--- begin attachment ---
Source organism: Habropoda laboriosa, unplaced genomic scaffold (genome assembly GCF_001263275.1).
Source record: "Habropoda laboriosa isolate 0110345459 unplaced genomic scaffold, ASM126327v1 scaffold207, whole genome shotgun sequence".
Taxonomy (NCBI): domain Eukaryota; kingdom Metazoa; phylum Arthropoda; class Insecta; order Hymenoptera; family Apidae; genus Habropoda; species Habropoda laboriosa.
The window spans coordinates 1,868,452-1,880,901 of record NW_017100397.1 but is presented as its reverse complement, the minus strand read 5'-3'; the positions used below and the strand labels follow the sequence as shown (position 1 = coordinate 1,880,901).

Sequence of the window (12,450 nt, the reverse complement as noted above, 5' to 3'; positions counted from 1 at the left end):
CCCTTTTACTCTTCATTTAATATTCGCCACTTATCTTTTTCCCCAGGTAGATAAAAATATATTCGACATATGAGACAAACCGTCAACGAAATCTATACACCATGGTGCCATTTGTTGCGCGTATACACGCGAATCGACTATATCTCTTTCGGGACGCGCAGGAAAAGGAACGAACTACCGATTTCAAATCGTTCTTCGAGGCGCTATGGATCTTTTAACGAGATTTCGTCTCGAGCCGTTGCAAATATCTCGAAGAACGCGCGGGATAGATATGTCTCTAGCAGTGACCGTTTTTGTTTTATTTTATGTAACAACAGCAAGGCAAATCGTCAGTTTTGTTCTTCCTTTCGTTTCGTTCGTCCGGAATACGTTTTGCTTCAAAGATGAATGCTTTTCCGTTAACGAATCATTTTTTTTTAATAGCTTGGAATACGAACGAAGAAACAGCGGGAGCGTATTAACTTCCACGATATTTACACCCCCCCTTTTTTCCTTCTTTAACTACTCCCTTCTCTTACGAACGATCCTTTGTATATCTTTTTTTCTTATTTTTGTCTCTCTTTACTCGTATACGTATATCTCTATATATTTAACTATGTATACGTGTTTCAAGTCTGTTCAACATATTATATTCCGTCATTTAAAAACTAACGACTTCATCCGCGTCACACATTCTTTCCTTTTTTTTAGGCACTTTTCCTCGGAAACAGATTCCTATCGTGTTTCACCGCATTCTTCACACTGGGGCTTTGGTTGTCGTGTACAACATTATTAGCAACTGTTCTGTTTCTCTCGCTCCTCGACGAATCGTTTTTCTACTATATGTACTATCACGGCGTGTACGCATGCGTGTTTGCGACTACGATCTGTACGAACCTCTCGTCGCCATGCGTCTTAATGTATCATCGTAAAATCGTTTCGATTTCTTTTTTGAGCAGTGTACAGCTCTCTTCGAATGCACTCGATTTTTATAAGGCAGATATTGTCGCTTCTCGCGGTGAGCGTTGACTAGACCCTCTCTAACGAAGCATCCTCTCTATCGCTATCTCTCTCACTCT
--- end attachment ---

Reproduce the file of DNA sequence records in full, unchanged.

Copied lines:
Source organism: Habropoda laboriosa, unplaced genomic scaffold (genome assembly GCF_001263275.1).
Source record: "Habropoda laboriosa isolate 0110345459 unplaced genomic scaffold, ASM126327v1 scaffold207, whole genome shotgun sequence".
Taxonomy (NCBI): domain Eukaryota; kingdom Metazoa; phylum Arthropoda; class Insecta; order Hymenoptera; family Apidae; genus Habropoda; species Habropoda laboriosa.
The window spans coordinates 1,868,452-1,880,901 of record NW_017100397.1 but is presented as its reverse complement, the minus strand read 5'-3'; the positions used below and the strand labels follow the sequence as shown (position 1 = coordinate 1,880,901).

Sequence of the window (12,450 nt, the reverse complement as noted above, 5' to 3'; positions counted from 1 at the left end):
CCCTTTTACTCTTCATTTAATATTCGCCACTTATCTTTTTCCCCAGGTAGATAAAAATATATTCGACATATGAGACAAACCGTCAACGAAATCTATACACCATGGTGCCATTTGTTGCGCGTATACACGCGAATCGACTATATCTCTTTCGGGACGCGCAGGAAAAGGAACGAACTACCGATTTCAAATCGTTCTTCGAGGCGCTATGGATCTTTTAACGAGATTTCGTCTCGAGCCGTTGCAAATATCTCGAAGAACGCGCGGGATAGATATGTCTCTAGCAGTGACCGTTTTTGTTTTATTTTATGTAACAACAGCAAGGCAAATCGTCAGTTTTGTTCTTCCTTTCGTTTCGTTCGTCCGGAATACGTTTTGCTTCAAAGATGAATGCTTTTCCGTTAACGAATCATTTTTTTTTAATAGCTTGGAATACGAACGAAGAAACAGCGGGAGCGTATTAACTTCCACGATATTTACACCCCCCCTTTTTTCCTTCTTTAACTACTCCCTTCTCTTACGAACGATCCTTTGTATATCTTTTTTTCTTATTTTTGTCTCTCTTTACTCGTATACGTATATCTCTATATATTTAACTATGTATACGTGTTTCAAGTCTGTTCAACATATTATATTCCGTCATTTAAAAACTAACGACTTCATCCGCGTCACACATTCTTTCCTTTTTTTTAGGCACTTTTCCTCGGAAACAGATTCCTATCGTGTTTCACCGCATTCTTCACACTGGGGCTTTGGTTGTCGTGTACAACATTATTAGCAACTGTTCTGTTTCTCTCGCTCCTCGACGAATCGTTTTTCTACTATATGTACTATCACGGCGTGTACGCATGCGTGTTTGCGACTACGATCTGTACGAACCTCTCGTCGCCATGCGTCTTAATGTATCATCGTAAAATCGTTTCGATTTCTTTTTTGAGCAGTGTACAGCTCTCTTCGAATGCACTCGATTTTTATAAGGCAGATATTGTCGCTTCTCGCGGTGAGCGTTGACTAGACCCTCTCTAACGAAGCATCCTCTCTATCGCTATCTCTCTCACTCT